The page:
At the end of my time at Broadcom, I realized that I had developed many skills both professionally and personally. From someone who was working mainly doing coding related work, I left with skills that I did not anticipate developing.
I can estimate that after my departure, the team project will have at least 10 000 lines of code contributed by me, which is quite impressive considering all this code had to bypass internal review gates.
While in grad school my programming abilities became a little bit rusty since I did not had to write code every day. Broadcom co-op was very welcome in this regard: I’ve polished my coding skills and remembered how to program using C++ (after years of using Java and Matlab).
During my stay at Broadcom I did some considerable contributions on internal Broadcom wiki. My job was to explain different projects for the staff of Broadcom. It’sone thing is to just know something, but to be able to explain it to someone is much harder. I hope that people will refer to the pages I’ve created long after I finish my work at Broadcom.
I was really happy that my managers were very positive regarding my performance in their conversations with the graduate co-op coordinator. Such appreciation level, when people are sharing their opinion about somebody’s work with a third party, is flattering on an entirely different level.
Obviously, several months outside the academia setting would have some effects on your lifestyle, and will bring some changes in your life. This happened to me as well, and I had some outstanding (in my not-so-humble opinion) results.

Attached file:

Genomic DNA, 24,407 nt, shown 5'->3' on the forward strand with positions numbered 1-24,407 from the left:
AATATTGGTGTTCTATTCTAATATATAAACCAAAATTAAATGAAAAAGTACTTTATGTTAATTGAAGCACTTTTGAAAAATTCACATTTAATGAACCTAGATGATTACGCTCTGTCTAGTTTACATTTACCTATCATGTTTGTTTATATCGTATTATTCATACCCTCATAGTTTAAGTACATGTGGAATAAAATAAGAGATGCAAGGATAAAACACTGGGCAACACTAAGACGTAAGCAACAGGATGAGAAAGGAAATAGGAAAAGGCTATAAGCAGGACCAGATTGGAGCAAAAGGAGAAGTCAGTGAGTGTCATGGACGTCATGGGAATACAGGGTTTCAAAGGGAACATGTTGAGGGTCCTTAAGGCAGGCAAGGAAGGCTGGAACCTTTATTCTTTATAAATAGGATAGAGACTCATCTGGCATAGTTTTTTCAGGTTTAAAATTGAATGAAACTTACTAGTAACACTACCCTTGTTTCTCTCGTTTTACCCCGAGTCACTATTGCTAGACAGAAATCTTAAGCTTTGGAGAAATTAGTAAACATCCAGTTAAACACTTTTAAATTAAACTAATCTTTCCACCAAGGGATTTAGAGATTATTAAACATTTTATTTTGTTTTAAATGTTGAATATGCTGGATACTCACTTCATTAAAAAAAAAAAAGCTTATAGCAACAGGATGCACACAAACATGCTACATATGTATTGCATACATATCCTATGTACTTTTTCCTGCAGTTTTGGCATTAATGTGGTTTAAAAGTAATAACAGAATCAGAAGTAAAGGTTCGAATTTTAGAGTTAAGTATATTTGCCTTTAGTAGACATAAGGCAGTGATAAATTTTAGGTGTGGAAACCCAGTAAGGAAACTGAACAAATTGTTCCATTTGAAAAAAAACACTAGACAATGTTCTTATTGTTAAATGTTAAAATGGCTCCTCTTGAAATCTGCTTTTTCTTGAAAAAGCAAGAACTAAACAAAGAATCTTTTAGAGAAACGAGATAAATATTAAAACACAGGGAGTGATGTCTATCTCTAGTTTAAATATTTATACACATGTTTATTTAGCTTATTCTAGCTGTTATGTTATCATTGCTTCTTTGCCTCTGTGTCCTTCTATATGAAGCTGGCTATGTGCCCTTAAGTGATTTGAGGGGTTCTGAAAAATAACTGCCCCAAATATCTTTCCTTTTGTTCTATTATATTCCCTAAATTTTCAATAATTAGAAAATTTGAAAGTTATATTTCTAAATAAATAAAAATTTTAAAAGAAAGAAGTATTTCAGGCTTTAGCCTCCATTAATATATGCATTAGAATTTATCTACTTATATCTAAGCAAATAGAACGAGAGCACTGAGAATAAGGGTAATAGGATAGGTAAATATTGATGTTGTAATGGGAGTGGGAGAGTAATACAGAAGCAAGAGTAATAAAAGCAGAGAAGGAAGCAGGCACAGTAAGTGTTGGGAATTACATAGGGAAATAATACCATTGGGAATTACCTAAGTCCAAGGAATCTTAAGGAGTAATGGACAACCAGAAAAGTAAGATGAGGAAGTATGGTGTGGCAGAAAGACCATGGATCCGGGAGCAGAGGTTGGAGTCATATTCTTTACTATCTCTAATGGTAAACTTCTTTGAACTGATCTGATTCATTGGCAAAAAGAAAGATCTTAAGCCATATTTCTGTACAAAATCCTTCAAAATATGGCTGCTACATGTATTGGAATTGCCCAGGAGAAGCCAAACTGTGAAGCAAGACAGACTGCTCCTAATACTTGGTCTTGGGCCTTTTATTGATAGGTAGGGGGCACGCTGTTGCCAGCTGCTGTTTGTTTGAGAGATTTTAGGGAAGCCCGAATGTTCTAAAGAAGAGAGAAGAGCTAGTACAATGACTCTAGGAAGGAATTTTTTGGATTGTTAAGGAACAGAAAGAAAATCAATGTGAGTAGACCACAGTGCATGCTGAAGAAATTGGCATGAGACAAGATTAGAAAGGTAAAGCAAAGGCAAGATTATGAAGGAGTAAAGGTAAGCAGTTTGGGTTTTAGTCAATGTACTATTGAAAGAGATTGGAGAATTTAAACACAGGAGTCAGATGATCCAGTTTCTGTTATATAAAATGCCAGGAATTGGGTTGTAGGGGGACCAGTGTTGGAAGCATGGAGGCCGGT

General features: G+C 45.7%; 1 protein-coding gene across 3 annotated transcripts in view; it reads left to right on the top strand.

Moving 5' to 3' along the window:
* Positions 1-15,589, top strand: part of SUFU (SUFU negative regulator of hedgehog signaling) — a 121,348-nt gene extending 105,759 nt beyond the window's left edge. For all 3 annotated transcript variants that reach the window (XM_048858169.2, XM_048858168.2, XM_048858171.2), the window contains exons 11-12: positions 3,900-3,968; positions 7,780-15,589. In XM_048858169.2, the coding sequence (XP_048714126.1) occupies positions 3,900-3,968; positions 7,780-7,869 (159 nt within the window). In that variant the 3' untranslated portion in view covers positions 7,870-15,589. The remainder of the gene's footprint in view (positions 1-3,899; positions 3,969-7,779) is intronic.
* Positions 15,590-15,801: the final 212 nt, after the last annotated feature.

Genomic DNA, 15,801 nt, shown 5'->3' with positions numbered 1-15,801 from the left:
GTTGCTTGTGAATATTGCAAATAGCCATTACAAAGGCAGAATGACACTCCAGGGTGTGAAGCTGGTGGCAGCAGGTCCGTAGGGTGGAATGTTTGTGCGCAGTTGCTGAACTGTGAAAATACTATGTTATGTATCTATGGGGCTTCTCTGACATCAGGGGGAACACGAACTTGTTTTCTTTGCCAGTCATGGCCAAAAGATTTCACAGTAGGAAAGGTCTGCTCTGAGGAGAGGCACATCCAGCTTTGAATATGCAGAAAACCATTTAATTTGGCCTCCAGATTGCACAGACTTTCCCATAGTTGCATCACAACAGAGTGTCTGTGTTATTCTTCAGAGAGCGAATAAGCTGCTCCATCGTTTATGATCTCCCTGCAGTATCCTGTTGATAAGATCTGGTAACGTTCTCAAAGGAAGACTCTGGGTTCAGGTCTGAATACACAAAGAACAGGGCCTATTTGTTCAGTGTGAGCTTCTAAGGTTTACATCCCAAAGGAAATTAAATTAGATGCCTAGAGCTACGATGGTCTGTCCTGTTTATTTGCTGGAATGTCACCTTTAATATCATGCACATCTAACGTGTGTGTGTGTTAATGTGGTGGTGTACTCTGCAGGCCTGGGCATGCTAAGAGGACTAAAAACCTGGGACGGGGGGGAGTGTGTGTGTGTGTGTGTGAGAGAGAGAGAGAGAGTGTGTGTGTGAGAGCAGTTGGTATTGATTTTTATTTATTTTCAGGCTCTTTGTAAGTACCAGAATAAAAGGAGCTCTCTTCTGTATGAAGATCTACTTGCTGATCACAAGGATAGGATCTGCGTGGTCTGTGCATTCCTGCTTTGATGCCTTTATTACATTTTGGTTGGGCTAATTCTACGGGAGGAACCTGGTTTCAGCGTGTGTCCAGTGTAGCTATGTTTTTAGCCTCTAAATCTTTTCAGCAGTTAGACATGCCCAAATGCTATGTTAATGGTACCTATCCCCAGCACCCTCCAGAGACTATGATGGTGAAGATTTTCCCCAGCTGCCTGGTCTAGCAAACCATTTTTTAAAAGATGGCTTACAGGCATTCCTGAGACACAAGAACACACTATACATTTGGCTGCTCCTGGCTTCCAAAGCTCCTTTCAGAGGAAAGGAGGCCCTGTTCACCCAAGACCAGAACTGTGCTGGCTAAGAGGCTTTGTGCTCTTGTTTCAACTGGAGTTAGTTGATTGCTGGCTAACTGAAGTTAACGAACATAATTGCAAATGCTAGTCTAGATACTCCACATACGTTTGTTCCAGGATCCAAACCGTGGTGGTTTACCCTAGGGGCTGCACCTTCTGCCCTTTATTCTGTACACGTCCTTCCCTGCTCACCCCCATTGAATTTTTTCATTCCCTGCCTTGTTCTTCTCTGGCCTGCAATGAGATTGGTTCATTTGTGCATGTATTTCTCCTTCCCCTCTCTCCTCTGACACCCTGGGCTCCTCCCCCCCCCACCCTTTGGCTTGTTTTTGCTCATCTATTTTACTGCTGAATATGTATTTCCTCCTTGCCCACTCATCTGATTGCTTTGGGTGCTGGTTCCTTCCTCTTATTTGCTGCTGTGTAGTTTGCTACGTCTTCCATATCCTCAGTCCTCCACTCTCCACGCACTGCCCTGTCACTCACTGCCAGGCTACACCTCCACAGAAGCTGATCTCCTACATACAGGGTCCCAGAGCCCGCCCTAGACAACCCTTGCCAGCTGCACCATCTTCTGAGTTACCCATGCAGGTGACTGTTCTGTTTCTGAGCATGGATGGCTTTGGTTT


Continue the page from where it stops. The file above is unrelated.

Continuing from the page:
First of all, I renewed my love for soccer. Broadcom employees played it every Thursday, and I’ve joined them after working there for one month. I haven’t played soccer for years! However, I loved playing it all my life. Initial games were a disaster. My stamina was approaching zero. But I kept practicing my running out of the game field, and “finished the season” as a striker. I even bought new cleats, specialized socks and shin guards! Now, I am planning to continue playing soccer recreationally at SFU.
Secondly, I was able to fulfill one of my childhood dreams and run 10 kilometers. Every year one dedicated Broadcom employee organizes a running group that prepares for Vancouver Sun Run. I decided to participate, since I was never able to run this far before, yet I always wanted to do so. Thanks to our group training I’ve significantly improved my running skills and completed the race with my personal best.
Minor achievement also includes improving my driving skills: unfortunately the office was located in a public transportation non-friendly area, so I had to commute by car every day. On the bright I am much more confident behind the wheel now.
My crown non-professional achievement was my participation in the “Broadcom Blogsquad” at CES. To my surprise Broadcom had a tradition of selecting several interns, that are active on various social media, and sending them to Consumer Electronics Show (CES) in Las Vegas. For those who don’t know – CES is the BIGGEST and most important consumer electronics show in the world. Never before were my YouTube channel, Facebook page, and Twitter so important. It turned out it was not all waste of time! I applied, and was selected to become the sole participant from Canada. Needless to say that Las Vegas trip was amazing! Like a real reporter I cruised around the CES pavilions, while taking hundreds of pictures and delivering blog posts by the end of the day (and with added gambling, of course!)
I had an excellent co-op experience with Broadcom: several professional and personal achievements, renewal of my love for programming. I even have ideas regarding my further career after graduation. I am thinking of an eternal debate for every PhD on whether stay in academia or go work for a company.
I will definitely recommend Broadcom for everyone who wants a great co-op experience, and for fellow grad students, I recommend having an internship or two.